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Photography QnA: Other Cameras

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Category: Best Photographic Equipment to Buy : Film-Based Camera Equipment : Other Cameras

Cannon cameras, Nikon cameras, Olympus cameras and more!! Questions and answers concerning all types of brand name cameras.

Page 1 : 1 -8 of 8 questions

Photography Question 
jenny mendoza

member since: 8/5/2002
  1 .  Which one?
I owned Cannon EOS 3000, and would like to sell it so I could buy Nikon F65. Am I making sense? Please give me an honest answer. many thanks!


10/29/2002 10:35:58 AM


member since: 10/30/2002
  I have a nikon f65 (ossie)& would definitely get the f/n65,will cost you more -but far more to have on camera.more solid & durable.I have the 'battery pack'& with 4 AA s'. you will have it forever.(lot of METAL inside also.) (I also have a Mju)compact,Stylus Epic in USA. Get a BAG,FEW FILTERS,+UV TOKEEP ON LENS,70-300TELE,22 Speedlight,&TRIPOD &YOUARESET. JOHN

10/30/2002 3:14:44 PM


member since: 10/30/2002
  I have a nikon f65 (ossie)& would definitely get the f/n65,will cost you more -but far more to have on camera.more solid & durable.I have the 'battery pack'& with 4 AA s'. you will have it forever.(lot of METAL inside also.) (I also have a Mju)compact,Stylus Epic in USA. Get a BAG,FEW FILTERS,+UV TOKEEP ON LENS,70-300TELE,22 Speedlight,&TRIPOD &YOUARESET. JOHN

10/30/2002 3:14:45 PM

Michael F. Harrington

member since: 10/27/2002
  I have the N65 and the N80 and both are excellent cameras. If you can afford it go for the N80, it has more flexibility than the N65. If you cannot, then the N65 will not let you down if you are not after pro features.

Good luck and good shooting!

10/31/2002 1:46:17 AM

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Photography Question 
Luc Lescadre

member since: 10/14/2002

10/14/2002 12:21:07 PM

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Photography Question 
Mike Turner

member since: 3/16/2001
  3 .  Zoom Lenses
Currently I have a 28-80 & 75-300 for a Canon Rebel 2000. I bought these lenses when I first got my camera. I thought, then, that it was a good idea because it covered the spectrum very well but now I see the disadvantages. I have to change lenses too often. Anyway, my question is, so far I have bought only Canon lenses. I would like to know who else makes lenses that would fit my camera and which of those companies are good and which I should stay away from.

Also, what does 58mm (52mm, 72mm) mean when it's attached to the description of a lens? I know that mm means millimeter. Does it mean the size of the side that connects to the camera? Or does it mean focal length?


9/27/2002 5:46:48 PM

Wayne Attridge

member since: 9/27/2002
  Be careful with the one lens does all theory. Have you seen the camera cases with room for two or more cameras and several lenses? There is a good reason for this. Prime lenses, those that are one focal length only, are superior to the ones that change focal length, as does a zoom lens. Canon lenses are generally better quality and usually more expensive than third party lenses.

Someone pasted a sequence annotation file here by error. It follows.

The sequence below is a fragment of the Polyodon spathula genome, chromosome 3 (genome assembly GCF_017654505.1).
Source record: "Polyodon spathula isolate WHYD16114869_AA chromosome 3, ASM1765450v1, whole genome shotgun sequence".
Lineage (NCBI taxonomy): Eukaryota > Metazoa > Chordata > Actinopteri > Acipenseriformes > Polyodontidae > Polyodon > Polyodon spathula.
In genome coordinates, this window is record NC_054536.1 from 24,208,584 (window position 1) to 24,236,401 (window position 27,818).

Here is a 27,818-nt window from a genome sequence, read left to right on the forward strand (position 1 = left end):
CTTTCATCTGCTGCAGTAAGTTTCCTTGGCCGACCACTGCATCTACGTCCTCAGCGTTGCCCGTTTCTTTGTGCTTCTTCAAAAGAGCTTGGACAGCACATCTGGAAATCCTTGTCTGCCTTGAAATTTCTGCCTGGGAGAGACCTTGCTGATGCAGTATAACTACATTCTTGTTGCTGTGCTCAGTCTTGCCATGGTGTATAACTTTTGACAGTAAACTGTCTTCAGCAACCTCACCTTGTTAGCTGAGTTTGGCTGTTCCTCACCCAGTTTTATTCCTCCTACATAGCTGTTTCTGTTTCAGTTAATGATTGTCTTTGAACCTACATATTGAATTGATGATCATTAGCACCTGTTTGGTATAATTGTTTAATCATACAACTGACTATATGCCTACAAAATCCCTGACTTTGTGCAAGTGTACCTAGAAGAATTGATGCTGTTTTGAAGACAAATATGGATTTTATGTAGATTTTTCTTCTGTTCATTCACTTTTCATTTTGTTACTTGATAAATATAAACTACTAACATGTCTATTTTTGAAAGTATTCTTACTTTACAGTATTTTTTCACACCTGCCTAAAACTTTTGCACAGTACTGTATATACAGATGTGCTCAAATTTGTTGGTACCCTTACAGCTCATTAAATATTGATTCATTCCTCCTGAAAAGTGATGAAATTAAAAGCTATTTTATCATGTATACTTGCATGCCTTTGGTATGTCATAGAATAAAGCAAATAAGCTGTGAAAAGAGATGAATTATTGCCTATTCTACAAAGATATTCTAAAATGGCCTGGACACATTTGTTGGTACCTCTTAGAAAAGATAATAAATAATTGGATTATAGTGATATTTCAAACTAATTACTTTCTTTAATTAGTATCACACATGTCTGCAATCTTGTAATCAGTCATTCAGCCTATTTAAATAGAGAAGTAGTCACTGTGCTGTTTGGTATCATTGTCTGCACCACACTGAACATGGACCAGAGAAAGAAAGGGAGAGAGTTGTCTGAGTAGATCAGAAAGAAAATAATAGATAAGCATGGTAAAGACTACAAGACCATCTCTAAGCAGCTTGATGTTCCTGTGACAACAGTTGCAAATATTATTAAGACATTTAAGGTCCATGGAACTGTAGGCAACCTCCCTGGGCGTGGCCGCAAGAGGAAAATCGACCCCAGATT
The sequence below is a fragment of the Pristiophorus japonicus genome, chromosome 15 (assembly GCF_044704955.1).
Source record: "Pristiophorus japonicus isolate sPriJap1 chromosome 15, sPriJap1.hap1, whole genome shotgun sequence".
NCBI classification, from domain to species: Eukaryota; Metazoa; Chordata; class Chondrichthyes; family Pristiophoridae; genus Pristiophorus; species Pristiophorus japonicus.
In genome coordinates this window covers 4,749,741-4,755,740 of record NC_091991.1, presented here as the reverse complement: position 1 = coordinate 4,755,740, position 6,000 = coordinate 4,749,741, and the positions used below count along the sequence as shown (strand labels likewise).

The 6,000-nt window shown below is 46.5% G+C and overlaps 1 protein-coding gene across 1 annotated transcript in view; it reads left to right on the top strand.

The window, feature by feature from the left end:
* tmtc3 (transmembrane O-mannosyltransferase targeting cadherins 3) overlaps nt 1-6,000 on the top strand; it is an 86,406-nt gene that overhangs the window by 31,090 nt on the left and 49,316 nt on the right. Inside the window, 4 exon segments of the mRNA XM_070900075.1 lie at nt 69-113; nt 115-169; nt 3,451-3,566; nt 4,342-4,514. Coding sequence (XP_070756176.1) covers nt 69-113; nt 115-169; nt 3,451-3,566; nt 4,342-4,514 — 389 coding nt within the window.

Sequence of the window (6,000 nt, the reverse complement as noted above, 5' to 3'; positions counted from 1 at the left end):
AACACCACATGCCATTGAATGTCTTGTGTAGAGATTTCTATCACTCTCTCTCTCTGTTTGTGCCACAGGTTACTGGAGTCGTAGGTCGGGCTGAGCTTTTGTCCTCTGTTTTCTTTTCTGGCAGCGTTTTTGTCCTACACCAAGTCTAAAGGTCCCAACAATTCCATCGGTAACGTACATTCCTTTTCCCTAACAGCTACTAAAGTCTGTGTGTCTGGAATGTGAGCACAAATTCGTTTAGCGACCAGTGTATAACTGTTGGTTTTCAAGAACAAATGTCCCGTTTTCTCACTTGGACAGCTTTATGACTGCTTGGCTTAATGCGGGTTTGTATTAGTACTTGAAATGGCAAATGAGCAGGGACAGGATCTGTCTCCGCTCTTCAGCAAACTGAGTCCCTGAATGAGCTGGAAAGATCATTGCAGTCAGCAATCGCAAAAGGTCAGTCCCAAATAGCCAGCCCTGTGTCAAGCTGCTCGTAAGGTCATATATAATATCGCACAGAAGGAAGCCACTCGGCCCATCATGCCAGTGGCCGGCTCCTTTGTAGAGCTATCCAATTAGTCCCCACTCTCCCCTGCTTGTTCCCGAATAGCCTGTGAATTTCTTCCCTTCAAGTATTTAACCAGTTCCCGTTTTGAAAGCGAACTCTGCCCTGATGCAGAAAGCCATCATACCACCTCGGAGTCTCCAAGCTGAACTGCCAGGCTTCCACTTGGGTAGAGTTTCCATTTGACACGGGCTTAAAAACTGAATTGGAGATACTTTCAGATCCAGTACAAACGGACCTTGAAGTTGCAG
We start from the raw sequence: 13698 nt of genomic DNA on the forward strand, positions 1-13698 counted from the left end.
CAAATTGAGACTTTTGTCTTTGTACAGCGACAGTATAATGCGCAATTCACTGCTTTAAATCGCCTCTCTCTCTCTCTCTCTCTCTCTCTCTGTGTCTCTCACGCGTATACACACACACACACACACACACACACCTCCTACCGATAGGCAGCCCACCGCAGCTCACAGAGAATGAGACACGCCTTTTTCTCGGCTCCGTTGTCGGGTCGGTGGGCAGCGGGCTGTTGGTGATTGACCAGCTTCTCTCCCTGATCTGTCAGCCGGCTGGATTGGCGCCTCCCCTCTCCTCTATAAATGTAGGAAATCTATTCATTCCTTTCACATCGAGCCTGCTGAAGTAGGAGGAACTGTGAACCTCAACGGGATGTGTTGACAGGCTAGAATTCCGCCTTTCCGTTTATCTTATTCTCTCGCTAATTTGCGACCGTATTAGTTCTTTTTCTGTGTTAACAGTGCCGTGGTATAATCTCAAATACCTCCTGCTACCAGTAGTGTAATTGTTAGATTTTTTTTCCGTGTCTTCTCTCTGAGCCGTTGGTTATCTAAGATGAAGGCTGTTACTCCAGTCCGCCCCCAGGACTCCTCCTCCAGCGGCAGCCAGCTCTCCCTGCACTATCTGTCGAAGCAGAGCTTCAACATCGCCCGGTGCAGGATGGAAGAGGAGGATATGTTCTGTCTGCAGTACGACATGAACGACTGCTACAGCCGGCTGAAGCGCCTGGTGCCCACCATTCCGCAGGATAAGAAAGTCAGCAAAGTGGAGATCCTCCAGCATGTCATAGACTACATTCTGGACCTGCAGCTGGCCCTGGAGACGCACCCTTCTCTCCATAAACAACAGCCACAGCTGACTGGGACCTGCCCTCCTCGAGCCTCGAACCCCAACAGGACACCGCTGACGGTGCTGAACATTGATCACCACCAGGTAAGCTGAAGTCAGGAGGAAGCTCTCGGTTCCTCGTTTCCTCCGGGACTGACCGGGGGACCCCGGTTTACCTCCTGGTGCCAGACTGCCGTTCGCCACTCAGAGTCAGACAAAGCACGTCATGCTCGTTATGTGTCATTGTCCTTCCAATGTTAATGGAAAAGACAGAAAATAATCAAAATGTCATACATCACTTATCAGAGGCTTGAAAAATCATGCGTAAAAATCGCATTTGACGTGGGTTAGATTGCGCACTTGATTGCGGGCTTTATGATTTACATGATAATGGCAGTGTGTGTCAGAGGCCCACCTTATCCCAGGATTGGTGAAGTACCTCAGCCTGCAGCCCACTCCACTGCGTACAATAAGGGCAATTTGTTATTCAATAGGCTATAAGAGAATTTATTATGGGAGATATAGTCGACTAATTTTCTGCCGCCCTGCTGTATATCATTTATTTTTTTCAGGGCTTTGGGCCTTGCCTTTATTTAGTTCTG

The focal length is the 28 to 80 number of your zoom lens. The other numbers you mentioned, 52, 55, 58, 72, are numbers generally marked on the open end of the lenses and refers to the diameter of the threads where you would screw on a filter, such as a UV or Haze filter, which you should use on all of your lenses, if only to protect the finely polished surfaces. Good Luck.

9/27/2002 10:07:20 PM

Ken Pang

member since: 7/8/2000
  I'm not sure I agree with the "Prime Lenses are better than Zoom Lenses" theory anymore.

Yes, I know they definitely are. After shooting with a borrowed 50mm f/1.2, I have to say that a prime is brilliantly sharp - but I often scan a neg at 4000dpi and zoom right in to do editing work. How many people do that? Zooms are getting so good these days, that until you start blowing things up, you can't tell the difference.

How often would you ever get bigger than 5x7 - or even 8x10 for that matter?

You have to pick your lens for your work, and if the extra bit of sharpness isn't necessary, then saving yourself from changing lenses may be more up your alleyway.

Still, I'm somewhat dubious about these super lenses (28-300, 50-500mm etc). They're probably getting too long for good sharp photos.

9/28/2002 9:22:42 AM

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Photography Question 
Farrah Mahmood

member since: 7/14/2002

7/14/2002 12:52:31 AM

John A. Lind
BetterPhoto Member

member since: 9/27/2001
Must be a camera buying spree going on. There's another one almost identical to yours today and two others within the past couple weeks. See the answers to two similar ones:

Bottom line:
There is no "better" in general. It's which one is better for you personally. This is a decision you have to make for yourself based on what you want to do with the camera, how well it will help fulfill that, how it feels in your hands in operation, and whether its controls feel natural or cumbersome to you. Either one is fully capable of "general" photography.

-- John

7/14/2002 8:11:45 PM

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Photography Question 

member since: 2/24/2002
  5 .  Buying a manual slr Cameras
Am a professional photographer and my camera euipment just got stollen recently while I have so much work pending. Is there someone out there with a manual SLR camera for sale that I could order for? Preferably a Leica, Nikon or canon with interchangeable lenses? I want something within the range of 100 dollars that would include shipment to Kenya where I am. Finding good cameras here is difficult. I need a used or refurbished camera that is in working order. Please contact me on or tel: 254722699549